Interfaith activity brings followers of different religious tradition together to learn about one another, to discuss differences and similarities, to explore ways in which we can live and work together in peace and with understanding of one another and to work together for a better world for all.
We live in a world where it is easy to make assumptions about those who are different to us in one way or another. Our media exposes us to polarised views of different groups and communities, such that our own views of those groups and communities could be shaped to believe the polarised view is the accurate one. By speaking with, and working with ‘the other’, we may discover that we have been misinformed. We discover that there is more that we share in common as humans existing on the same planet, than that divides us. We discover that what divides us should not be a source of fear or anger. We may discover that disagreement in our worldviews need not be a point for conflict, but a point where we might learn about the foundations of those disagreements and learn to respect an alternative worldview. Indeed, interfaith does not work well if your sole focus is that of teaching the other. Interfaith involves at least as much listening and learning as it does speaking and teaching.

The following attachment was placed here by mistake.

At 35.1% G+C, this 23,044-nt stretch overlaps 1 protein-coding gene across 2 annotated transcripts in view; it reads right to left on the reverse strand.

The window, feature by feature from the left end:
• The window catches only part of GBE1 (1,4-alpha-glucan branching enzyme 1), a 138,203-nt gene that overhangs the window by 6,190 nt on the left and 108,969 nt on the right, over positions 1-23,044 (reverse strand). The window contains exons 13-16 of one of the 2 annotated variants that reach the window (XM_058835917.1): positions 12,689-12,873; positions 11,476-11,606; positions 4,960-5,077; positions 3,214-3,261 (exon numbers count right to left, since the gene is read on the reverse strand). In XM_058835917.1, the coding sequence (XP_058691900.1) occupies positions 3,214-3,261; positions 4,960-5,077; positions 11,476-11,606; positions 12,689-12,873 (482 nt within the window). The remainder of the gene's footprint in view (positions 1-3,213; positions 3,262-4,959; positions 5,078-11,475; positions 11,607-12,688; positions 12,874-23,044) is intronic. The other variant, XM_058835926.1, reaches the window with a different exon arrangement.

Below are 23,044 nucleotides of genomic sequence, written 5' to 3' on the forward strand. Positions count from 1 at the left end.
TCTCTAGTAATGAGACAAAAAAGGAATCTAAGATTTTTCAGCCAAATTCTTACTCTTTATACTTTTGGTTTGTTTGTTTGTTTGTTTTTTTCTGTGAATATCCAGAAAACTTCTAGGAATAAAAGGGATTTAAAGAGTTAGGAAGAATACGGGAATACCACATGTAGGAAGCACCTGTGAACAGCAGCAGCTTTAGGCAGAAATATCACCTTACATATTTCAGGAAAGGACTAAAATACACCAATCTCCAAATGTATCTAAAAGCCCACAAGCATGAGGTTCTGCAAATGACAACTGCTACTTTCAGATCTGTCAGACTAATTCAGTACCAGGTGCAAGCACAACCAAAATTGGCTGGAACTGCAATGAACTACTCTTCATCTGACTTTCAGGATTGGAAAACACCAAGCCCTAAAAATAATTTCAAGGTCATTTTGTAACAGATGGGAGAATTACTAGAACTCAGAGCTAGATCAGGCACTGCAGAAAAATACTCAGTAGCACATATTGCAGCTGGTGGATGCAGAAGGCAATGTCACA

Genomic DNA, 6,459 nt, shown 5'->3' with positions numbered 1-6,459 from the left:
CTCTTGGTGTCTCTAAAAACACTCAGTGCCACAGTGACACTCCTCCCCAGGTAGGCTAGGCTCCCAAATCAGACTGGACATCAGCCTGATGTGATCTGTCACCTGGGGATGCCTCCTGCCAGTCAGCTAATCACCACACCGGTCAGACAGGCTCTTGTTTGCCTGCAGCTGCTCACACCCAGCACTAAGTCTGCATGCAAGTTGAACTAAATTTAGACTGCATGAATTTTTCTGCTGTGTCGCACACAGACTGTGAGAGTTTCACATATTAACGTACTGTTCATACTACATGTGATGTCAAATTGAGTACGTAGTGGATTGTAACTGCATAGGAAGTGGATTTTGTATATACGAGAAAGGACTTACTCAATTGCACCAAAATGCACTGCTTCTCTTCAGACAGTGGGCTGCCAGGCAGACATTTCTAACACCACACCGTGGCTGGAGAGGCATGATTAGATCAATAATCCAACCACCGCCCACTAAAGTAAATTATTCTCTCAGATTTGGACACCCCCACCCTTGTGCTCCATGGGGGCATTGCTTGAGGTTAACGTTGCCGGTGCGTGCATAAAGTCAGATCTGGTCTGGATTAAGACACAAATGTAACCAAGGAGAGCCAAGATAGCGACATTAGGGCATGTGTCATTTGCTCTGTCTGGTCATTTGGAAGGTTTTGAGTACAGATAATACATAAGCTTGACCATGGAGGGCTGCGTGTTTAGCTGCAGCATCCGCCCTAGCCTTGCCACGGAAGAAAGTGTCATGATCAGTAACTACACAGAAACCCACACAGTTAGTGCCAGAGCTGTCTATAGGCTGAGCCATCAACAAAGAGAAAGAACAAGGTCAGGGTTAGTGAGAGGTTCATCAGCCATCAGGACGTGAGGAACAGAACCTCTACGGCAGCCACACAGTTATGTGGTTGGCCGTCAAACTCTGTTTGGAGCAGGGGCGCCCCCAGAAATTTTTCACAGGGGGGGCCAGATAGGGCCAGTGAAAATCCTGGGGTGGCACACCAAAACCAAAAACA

Pagan Federation officers have been involved in local and national interfaith for many, many years. As an organisation, we are dedicated to the task of promoting dialogue between different faith groups and communities. In 2014, the Pagan Federation became a member of the Interfaith Network for the UK (IFN) under the member category of National Faith bodies, and have taken an active role in supporting the work of the IFN. We were pleased to see our friends at The Druid Network became members at the same time. Membership of the Interfaith network has led to even greater opportunities for Pagans to join the interfaith conversation and in wider maters of concern to faith and belief communities.